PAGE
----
Agriculture is not a ‘sexy’ industry, but is one of the most vital in today’s world as we struggle with sustainability and rampant consumerism. In The Philippines, this is a problem as well.

The lack of innovation in agriculture is one of the reasons we are facing issues in this industry. According to a recent study by the department of Agriculture, the average age of a Filipino farmer is 60. This does not bode well for the future when it comes to local food production.

This is where entrepreneurs VJ Africa, Reuben Ravago and Paolo Delgado understood they had a mission to reintroduce farming to a younger audience and spearhead agritech in the Philippines. Together they built the startup accelerator Eurekloud, which focuses on building the infrastructure for startups to grow and scale in The Philippines.

The agritech industry is a fascinating and essential aspect of the Southeast Asia startup ecosystem.

One of the company’s success stories is the research and development of Good Greens and Co., the vertical farming arm of Delbros. Since its inception in 2018, Good Greens has been able to generate more than 7,000 kilograms of produce grown in urban areas.

We had a chance to speak to VJ Africa about their journey so far and their plans for expansion. Find out what else we had to share.

Can you share a bit more about how startup accelerator Eurekloud works and their focus?

The Eurekloud mandate is to provide promising startups and their founders with the necessary support to grow the right way. Growing the right way means startups need to be more than just “professional fundraisers”…we want to help founders build a business that is real, sustainable, and profitable.

In our experience, it takes infrastructure (be it physical space or the back office to handle HR, finance, accounting, etc.), mentorship and coaching, and of course a bit of cash. We have a bias towards startups in fintech, social media, and of course agritech.

Why the focus on agritech in The Philippines?

An agritech focus is a no-brainer for Eurekloud given the dependency of the Philippine economy on agriculture.   

If we really want technology to make the most impact in the Philippines, the best (albeit not the easiest) place to start is with agriculture. We have therefore been searching for agritech startups that fit our criteria. 

Great ideas abound, but execution and scalability have always been a challenge.

What challenges do you foresee in getting this to be adopted on a wider scale?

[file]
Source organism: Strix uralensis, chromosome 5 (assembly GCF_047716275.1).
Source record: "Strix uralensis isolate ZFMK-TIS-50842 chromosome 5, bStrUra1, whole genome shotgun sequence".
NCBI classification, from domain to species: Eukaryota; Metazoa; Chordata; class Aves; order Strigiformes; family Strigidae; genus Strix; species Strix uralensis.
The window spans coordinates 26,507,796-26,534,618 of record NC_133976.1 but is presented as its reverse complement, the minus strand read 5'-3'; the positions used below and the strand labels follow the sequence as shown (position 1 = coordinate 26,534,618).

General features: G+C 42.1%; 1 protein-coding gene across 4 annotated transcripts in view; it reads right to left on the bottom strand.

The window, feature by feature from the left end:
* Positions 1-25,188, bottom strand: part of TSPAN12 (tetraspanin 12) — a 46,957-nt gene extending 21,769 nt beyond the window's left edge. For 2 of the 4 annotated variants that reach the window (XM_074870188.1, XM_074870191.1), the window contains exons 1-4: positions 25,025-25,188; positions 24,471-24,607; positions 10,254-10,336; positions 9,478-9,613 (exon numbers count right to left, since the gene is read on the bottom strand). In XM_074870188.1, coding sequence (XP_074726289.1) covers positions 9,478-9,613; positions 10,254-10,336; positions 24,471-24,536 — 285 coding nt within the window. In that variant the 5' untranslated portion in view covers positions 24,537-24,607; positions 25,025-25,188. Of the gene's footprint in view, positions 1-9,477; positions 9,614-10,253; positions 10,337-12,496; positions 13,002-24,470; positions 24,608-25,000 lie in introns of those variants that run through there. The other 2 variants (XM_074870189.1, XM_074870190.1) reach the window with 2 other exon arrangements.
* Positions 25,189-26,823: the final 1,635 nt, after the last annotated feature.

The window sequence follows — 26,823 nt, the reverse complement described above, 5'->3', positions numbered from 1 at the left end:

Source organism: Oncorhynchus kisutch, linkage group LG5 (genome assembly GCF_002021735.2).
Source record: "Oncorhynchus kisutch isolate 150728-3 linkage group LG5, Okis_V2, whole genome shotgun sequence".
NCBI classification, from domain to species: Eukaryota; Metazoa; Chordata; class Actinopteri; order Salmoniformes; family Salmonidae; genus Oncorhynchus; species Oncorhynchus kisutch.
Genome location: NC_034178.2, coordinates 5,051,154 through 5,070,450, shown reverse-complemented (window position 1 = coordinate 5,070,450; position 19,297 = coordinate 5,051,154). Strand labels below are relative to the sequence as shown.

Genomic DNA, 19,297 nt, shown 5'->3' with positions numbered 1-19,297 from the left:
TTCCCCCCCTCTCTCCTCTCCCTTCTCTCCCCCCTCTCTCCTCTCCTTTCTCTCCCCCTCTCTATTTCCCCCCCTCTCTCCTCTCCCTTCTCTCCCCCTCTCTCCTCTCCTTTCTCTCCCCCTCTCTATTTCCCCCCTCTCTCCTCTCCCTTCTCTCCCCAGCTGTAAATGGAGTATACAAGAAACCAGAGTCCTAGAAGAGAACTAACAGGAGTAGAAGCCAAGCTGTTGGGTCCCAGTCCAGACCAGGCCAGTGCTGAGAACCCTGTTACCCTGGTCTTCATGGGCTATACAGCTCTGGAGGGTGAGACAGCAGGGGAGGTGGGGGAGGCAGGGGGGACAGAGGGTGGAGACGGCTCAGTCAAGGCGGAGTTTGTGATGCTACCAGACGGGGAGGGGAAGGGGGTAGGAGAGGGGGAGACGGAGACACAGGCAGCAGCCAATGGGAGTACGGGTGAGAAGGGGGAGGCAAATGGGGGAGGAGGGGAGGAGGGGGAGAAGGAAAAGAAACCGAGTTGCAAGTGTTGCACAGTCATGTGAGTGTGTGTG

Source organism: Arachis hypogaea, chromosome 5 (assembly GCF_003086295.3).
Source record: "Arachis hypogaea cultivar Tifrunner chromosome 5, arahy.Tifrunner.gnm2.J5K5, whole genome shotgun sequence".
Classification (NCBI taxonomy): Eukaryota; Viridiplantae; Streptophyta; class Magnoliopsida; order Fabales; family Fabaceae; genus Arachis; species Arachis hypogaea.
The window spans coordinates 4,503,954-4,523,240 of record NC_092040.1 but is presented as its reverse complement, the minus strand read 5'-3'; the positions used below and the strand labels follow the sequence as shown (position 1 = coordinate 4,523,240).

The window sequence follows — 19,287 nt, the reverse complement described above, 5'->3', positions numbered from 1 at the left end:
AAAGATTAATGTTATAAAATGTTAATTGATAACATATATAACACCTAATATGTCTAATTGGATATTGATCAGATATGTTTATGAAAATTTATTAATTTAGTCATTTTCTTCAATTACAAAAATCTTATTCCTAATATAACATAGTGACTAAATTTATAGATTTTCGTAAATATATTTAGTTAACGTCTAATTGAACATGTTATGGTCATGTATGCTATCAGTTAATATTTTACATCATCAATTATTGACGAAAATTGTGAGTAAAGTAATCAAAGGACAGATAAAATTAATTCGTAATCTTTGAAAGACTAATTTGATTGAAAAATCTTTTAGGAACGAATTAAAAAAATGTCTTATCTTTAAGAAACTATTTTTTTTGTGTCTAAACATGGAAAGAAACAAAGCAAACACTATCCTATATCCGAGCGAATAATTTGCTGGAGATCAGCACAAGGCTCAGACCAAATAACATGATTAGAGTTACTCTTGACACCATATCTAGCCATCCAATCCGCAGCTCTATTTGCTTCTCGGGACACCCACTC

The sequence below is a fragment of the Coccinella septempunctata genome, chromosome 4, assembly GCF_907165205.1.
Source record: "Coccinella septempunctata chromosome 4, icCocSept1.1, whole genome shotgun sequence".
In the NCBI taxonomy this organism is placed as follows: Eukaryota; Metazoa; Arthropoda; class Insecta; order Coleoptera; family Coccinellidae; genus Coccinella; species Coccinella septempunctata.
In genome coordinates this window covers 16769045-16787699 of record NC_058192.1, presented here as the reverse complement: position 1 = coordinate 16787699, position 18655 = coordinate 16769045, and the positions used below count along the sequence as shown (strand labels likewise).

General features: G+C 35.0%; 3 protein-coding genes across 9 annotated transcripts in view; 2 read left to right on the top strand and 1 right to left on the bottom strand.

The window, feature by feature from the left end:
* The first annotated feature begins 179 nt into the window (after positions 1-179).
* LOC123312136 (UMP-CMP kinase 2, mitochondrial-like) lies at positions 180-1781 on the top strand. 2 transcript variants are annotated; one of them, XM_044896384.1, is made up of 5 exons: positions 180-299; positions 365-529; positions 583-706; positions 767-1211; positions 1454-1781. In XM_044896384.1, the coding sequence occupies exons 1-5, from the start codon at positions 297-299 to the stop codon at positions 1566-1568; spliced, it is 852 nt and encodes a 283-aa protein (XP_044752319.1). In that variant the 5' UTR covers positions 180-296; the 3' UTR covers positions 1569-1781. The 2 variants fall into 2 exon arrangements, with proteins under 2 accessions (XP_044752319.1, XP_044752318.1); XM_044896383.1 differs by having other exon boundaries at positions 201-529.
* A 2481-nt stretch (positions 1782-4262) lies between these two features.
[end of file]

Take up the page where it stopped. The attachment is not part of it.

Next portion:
The technology of Good Greens still needs to be perfected specifically in the automation of the harvest. In a country like the Philippines, we can manually intervene, but this limits the towers to 4 storeys high.

Once we are able to fully automate the planting and harvest process, we will be able to do much taller farms in the cities. Government support is still lacking that is needed to encourage investment. There is also still a need for clarity in securing the necessary permits for our farms as well.

How did Good Greens and Co. take form and what is your eventual goal for it?

Working closely with the logistics and agriculture industry, it became evident that both were in need of a major overhaul. The issue was that even with all of the private sector investment, without a large, multi-decade commitment from government to invest in infrastructure, cost-efficient and reliable “farm to market” in an archipelago would be hard to reach.

We looked at emerging technologies instead to see if there was a future in agritech.  We eventually agreed that vertical farming and indoor farming would be the most applicable for the Philippines if we wanted to launch in the early 2020s.

Good Greens was conceptualized in 2017 and our first R&D farm was developed around 2018. It took several iterations of the technology, but we were able to prove that it is financially and technologically viable to grow vegetables, primarily sunlight drive, vertically.

Do you foresee being able to expand your reach outside of The Philippines into the rest of the region?

Absolutely, Good Greens has the distinction of being a pioneer in vertical farming that utilizes primarily sunlight to power the towers. This makes the end product significantly more affordable.

We see a lot of potential in Asia, where we are expecting a large increase in population by 2050.

What is the next step for Eurekloud?

We are always on the lookout for interesting startups and amazing startup founders who share similar values. Our professional and social network in the Philippines and across Southeast Asia helps us keep our ears close to the ground.

What keeps us busy regardless is the portfolio that we currently support, where the startups are in different stages of their respective paths to success.